This process is often described as a spiritual rebirth which, while leaving all the functions symbolized by the lower rhomb intact, provides new vistas and opens us to Divine guidance. The sephirah Splendor, besides its intrinsic value, forms the hinge to the upper rhomb. In this way, we can say in the words of Ps. 25:1: "To Thee, O Lord, do I lift up my soul".
However, in Jewish teaching, it is not enough to "go higher" in feelings alone. Going higher merely in accordance with our own ideas and ideals may in the beginning produce fine effects but in the end would result in the Confusion of Babel. Our progress must be reflected by actions in accordance with Divine Instruction from on high, from Mount Sinai. Indeed, the Torah tells us right in the beginning that God "rested from all his work which he created to do." (See note 8 of Chapter 3.) In this context, we may appreciate that the Kingdom of God; Shabbath; holiness; etc., were not created, and hence not imposed on our nature; we rather must stride towards them, and thus "make (=do)" them. The Torah stresses this repeatedly. For instance, concerning the Shabbath, we read that "the Children of Israel shall keep the Shabbath [in order] to make the Shabbath throughout the generations."
All our doings and makings, whether "sacred" or "profane", occur in the sephirah Kingdom of our Kabbalistic Tree of Life. By doing what we are commanded to do, we come to understand their intrinsic value and beauty. "We will do, and we will hear"; and "the fear of the Lord is the beginning of wisdom."
Thus, it is the awe and love of the Lord, expressed in our doings, which begins to open our hearts to the Divine Understanding and Wisdom as represented in our Tree by these two respective upper sephirot.
These two sephirot do not stand independently; they are inseparably linked to the sephirah Crown (keter), shown in our graph not only by the upper triangle formed by these three sephirot but also by the Hebrew character י , yod, which comes forth from the ein soph, the Infinite, and stretches, via the sephirah Crown, into the sephirah Wisdom. This forges the upper triad into an indissoluble unit, which in turn gives harmonious form and balance to the whole Tree and what it represents.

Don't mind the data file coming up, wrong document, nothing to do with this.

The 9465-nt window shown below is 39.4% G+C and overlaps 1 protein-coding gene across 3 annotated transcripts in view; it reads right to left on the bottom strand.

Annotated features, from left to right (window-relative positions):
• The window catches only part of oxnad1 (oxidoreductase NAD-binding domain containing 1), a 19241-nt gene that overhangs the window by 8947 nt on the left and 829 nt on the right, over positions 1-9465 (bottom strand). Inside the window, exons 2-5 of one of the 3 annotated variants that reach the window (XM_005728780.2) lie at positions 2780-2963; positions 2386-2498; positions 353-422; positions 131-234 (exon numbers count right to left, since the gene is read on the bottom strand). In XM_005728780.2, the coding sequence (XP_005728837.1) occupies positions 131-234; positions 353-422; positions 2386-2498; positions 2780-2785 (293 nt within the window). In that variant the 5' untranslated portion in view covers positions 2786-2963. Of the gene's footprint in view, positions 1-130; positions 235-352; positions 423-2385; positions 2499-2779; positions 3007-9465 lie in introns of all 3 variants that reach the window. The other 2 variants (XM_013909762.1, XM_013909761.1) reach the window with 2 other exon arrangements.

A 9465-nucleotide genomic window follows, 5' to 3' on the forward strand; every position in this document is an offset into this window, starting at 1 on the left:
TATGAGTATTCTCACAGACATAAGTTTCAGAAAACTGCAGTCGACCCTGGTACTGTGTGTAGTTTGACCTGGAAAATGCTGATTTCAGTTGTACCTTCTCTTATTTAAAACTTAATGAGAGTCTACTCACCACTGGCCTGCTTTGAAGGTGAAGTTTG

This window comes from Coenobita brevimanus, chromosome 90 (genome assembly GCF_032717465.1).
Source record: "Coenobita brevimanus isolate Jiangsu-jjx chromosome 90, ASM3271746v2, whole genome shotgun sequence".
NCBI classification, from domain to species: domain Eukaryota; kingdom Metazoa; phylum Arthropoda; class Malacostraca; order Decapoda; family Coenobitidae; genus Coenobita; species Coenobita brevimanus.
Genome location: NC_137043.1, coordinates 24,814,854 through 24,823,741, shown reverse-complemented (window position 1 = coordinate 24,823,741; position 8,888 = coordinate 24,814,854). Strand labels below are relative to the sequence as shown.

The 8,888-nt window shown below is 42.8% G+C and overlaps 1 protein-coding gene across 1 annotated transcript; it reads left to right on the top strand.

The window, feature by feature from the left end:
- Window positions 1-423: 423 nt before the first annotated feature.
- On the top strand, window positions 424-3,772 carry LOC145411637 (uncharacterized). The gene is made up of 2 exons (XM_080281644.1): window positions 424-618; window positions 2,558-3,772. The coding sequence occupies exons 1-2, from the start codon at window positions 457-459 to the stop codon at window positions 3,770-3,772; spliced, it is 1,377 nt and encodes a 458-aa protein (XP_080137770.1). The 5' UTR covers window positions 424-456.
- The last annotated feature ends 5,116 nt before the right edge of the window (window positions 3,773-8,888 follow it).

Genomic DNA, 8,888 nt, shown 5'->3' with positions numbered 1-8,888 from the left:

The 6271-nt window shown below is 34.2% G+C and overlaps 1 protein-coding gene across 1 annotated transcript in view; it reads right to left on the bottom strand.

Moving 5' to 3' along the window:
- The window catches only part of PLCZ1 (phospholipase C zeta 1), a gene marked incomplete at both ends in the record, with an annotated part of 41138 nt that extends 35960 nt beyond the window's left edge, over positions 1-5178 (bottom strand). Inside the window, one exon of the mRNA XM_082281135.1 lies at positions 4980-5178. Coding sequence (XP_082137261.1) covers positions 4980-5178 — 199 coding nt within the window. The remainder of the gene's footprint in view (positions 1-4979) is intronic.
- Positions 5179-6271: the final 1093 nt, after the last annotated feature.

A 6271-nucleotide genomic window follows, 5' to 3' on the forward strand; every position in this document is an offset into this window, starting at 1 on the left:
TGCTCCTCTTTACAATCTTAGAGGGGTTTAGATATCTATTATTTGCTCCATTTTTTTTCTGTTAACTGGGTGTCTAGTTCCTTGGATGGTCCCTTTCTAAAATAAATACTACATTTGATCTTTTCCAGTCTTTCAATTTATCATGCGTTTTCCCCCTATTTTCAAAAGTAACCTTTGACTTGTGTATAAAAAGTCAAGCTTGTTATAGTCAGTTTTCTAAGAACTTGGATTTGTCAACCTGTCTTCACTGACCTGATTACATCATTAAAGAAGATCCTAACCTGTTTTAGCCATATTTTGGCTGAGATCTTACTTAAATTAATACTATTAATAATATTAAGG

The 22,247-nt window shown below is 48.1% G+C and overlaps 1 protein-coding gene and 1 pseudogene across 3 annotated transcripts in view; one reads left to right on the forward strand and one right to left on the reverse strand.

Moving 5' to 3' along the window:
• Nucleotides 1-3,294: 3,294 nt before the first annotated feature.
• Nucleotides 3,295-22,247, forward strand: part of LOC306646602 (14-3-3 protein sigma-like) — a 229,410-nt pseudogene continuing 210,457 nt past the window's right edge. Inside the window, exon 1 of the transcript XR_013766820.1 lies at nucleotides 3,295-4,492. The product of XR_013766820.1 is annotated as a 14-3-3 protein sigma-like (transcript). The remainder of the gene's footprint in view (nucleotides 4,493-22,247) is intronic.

Judaism, with Kabbalah as its mystic foundation, is indeed characterized by a constant flow of energy between keter (Crown) and malkuth (Kingdom), the former marking also mathan torah, the continuous Giving of the Torah, to be received by every generation anew in. The triad of Wisdom-Understanding-Splendor marks God's spirit in Man, while the path connecting Crown and Kingdom marks God's presence and Will everywhere, even if "behind the scenes".
Thus, this diagram, rightly called the Tree of Life, mirrors the perfect and balanced stature of the archetypal adam kadmon. We, the descendants of adam rishon, the First Man, are meant to grow towards this stature as individuals and as a species. Our lives here on Earth should reflect this heavenly blueprint, just as the lower rhomb of Splendor-Victory-Majesty-Kingdom reflects the upper rhomb of Crown-Wisdom-Understanding-Splendor.
This process of growth occurs within the field marked by the sephirot Greatness-Might-Victory-Majesty. The center, or hinge, is the sephirah Splendor, or Higher Self, while Knowledge reflects the functioning of the ten sephirot. Yet, all this finds its expression in malkuth, Kingdom.
We will see later that the Star of David expresses these ideas in a simpler but no less impressive way.
Monday, October 30, 2006
The following paragraph is from Dr. Asher Eder’s book The Star of David, which was published in 1987 in English in Jerusalem by Rubin Mass Ltd. The publication here is courtesy of Oren Mass